The excess aperture described above was tear-shaped or pear-shaped such that, during use of the apparatus, the narrower end of the excess aperture is located lower in the end wall of the tubular body 3 than is its wider end. Whatever form is taken by the excess aperture 8, there can be an advantage in the formation of an associated lip, external of the end of the tubular body 3 onto which a flexible sac, length of tubing, or diverting tube may be attached by means of a resilient or push fit neck so that excess urine can flow out of the excess aperture 8 without spillage into the sac or tubing as the case may be.

The sample container coupling may be pivotally mounted with respect to the tubular body 3 so that the angle of the sample container with respect of the urine sample collection apparatus can be altered to an angle which is comfortable for the user while ensuring that the sample container is adequately filled. This pivotal motion may be achieved by connecting the coupling to the tubular body with a thinned portion of material, by using a material that is naturally malleable or otherwise constructed or formed to be so or by using a tubular outlet of corrugated, concertina-like construction that can accommodate relative movement between adjacent folds.

The receptors described above provide greater comfort and security in use, and also reduce the risk of leakage at the body due to a vacuum effect produced during urine flow through the apparatus and also because any splashing back of the urine only affects a small area. In addition, for a female user, a woman can locate the receptor without having to take down her trousers or panties. In this connection, trousers can be unzipped or unbuttoned and panties moved to one side before locating the receptor. Then, without having to sit on a toilet seat, the woman can urinate with confidence into the apparatus.

The present invention enables the use of the apparatus by a female in a sitting or standing position. Since the woman may use the apparatus standing up, the apparatus can also aid women who have difficulty hovering over public toilet seats, for example the permanently or temporarily disabled. Moreover, urine is sterile and thus urinals have much less bacteria than toilets which have had feces in. It has been found that women who urinate over or on such a toilet have a higher risk of aerosol contamination of the vulva area than a man or women using a urinal.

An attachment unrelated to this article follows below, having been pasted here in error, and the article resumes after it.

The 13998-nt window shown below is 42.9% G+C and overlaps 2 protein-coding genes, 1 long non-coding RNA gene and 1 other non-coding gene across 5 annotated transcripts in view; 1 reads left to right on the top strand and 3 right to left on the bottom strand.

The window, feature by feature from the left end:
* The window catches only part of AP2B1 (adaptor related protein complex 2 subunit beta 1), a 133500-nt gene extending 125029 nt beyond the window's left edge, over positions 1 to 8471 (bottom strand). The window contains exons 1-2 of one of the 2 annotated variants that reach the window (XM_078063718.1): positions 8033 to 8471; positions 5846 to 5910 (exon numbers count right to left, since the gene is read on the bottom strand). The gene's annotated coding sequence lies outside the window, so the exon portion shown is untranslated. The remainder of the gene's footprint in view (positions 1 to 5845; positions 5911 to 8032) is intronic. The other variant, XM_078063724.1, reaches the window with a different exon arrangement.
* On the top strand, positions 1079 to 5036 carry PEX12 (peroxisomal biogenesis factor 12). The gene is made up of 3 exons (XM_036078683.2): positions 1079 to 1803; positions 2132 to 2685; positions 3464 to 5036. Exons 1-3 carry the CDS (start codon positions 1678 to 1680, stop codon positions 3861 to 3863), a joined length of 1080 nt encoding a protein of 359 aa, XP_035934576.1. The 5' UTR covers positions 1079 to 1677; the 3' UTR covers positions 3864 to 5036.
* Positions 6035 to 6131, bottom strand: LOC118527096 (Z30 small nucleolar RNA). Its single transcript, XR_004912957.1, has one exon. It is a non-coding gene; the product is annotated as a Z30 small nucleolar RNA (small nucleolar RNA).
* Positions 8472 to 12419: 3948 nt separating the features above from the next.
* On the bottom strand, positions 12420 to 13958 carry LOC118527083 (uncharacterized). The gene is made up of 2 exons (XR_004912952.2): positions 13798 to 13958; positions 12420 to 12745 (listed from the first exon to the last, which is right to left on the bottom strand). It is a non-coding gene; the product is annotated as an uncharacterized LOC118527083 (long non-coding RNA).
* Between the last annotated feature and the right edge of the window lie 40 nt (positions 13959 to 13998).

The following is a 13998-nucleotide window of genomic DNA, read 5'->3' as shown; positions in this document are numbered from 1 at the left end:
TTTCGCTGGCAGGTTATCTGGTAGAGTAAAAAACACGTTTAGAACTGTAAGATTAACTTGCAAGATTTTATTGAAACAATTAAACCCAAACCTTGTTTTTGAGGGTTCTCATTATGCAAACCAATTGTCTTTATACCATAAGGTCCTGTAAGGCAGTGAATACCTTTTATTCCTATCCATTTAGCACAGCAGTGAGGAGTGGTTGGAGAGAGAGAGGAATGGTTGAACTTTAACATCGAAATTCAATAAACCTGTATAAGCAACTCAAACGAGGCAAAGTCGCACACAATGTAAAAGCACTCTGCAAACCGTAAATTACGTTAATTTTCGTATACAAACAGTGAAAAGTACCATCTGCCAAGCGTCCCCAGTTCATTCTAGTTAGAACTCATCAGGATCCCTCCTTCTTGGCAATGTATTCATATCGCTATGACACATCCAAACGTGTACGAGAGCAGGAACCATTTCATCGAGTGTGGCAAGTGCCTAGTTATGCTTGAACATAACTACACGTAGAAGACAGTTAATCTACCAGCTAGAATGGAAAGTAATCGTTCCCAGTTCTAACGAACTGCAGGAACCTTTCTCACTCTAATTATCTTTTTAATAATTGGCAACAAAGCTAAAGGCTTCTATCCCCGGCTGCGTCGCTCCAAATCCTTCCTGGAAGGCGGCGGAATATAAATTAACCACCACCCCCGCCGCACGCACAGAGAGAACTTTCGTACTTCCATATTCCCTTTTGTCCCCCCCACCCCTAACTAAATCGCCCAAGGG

It will be apparent that the apparatus and trumpet described above can be produced from plastics material (either hard or soft such as EVA), rubber, papier mâché or metal, depending upon factors such as cost and the need for sterilisation and re-usability.

The apparatus can be formed as a single integral unit or may be a separate tubular body part connectable by suitable means to a receptor.

It will be appreciated that the sample container coupling can be arranged to connect to a urine sample collection container in many different ways, including, but not restricted to bayonet fitting, screw fitting, or push-fit fitting. Moreover, whilst a coupling for circular cross section sample collection containers has been illustrated, the present invention is not limited to such containers.

It will be understood that the embodiment illustrated shows one application of the invention only for the purposes of illustration. In practice the invention may be applied to many different configurations, the detailed embodiments being straightforward for those skilled in the art to implement.

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Referenced by
Citing PatentFiling datePublication dateApplicantTitle
US7833169 *Jan 17, 2008Nov 16, 2010Hollister IncorporatedDevice and method for the collection of a urine sample
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Classifications
U.S. Classification604/329, 604/355, 604/347, 4/144.2, 4/144.3, 4/144.4, 604/330, 604/346, 4/144.1
International ClassificationA47K11/00, E03D9/00, A61F5/44, G01N1/10, A61F5/455, A61F5/445, A61B10/00
Cooperative ClassificationA61F5/455, A61F5/4556, A61B10/007
European ClassificationA61F5/455C, A61F5/455, A61B10/00L8